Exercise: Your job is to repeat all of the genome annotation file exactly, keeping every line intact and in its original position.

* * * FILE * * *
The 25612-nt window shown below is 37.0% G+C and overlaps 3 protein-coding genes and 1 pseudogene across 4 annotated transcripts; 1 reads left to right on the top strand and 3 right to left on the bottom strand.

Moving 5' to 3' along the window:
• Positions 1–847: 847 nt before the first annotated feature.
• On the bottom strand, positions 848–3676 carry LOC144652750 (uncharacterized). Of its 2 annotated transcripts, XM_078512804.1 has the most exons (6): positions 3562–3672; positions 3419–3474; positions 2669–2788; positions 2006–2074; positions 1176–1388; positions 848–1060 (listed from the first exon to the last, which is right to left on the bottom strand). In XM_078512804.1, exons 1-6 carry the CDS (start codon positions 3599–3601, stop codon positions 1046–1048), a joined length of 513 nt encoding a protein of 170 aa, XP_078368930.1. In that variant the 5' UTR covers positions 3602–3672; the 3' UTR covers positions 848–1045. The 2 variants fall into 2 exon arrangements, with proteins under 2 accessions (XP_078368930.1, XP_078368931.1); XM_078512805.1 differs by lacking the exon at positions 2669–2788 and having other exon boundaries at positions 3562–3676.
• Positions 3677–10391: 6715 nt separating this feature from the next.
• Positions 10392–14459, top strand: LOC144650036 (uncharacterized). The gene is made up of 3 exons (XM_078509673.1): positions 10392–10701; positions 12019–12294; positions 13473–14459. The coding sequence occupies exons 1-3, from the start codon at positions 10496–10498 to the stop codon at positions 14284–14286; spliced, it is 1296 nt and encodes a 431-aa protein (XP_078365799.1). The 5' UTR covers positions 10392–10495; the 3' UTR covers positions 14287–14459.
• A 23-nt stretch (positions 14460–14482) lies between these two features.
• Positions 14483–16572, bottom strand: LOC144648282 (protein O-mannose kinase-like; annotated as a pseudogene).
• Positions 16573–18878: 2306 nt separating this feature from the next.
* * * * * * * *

The 25612-nt window shown below is 37.0% G+C and overlaps 3 protein-coding genes and 1 pseudogene across 4 annotated transcripts; 1 reads left to right on the top strand and 3 right to left on the bottom strand.

Moving 5' to 3' along the window:
• Positions 1–847: 847 nt before the first annotated feature.
• On the bottom strand, positions 848–3676 carry LOC144652750 (uncharacterized). Of its 2 annotated transcripts, XM_078512804.1 has the most exons (6): positions 3562–3672; positions 3419–3474; positions 2669–2788; positions 2006–2074; positions 1176–1388; positions 848–1060 (listed from the first exon to the last, which is right to left on the bottom strand). In XM_078512804.1, exons 1-6 carry the CDS (start codon positions 3599–3601, stop codon positions 1046–1048), a joined length of 513 nt encoding a protein of 170 aa, XP_078368930.1. In that variant the 5' UTR covers positions 3602–3672; the 3' UTR covers positions 848–1045. The 2 variants fall into 2 exon arrangements, with proteins under 2 accessions (XP_078368930.1, XP_078368931.1); XM_078512805.1 differs by lacking the exon at positions 2669–2788 and having other exon boundaries at positions 3562–3676.
• Positions 3677–10391: 6715 nt separating this feature from the next.
• Positions 10392–14459, top strand: LOC144650036 (uncharacterized). The gene is made up of 3 exons (XM_078509673.1): positions 10392–10701; positions 12019–12294; positions 13473–14459. The coding sequence occupies exons 1-3, from the start codon at positions 10496–10498 to the stop codon at positions 14284–14286; spliced, it is 1296 nt and encodes a 431-aa protein (XP_078365799.1). The 5' UTR covers positions 10392–10495; the 3' UTR covers positions 14287–14459.
• A 23-nt stretch (positions 14460–14482) lies between these two features.
• Positions 14483–16572, bottom strand: LOC144648282 (protein O-mannose kinase-like; annotated as a pseudogene).
• Positions 16573–18878: 2306 nt separating this feature from the next.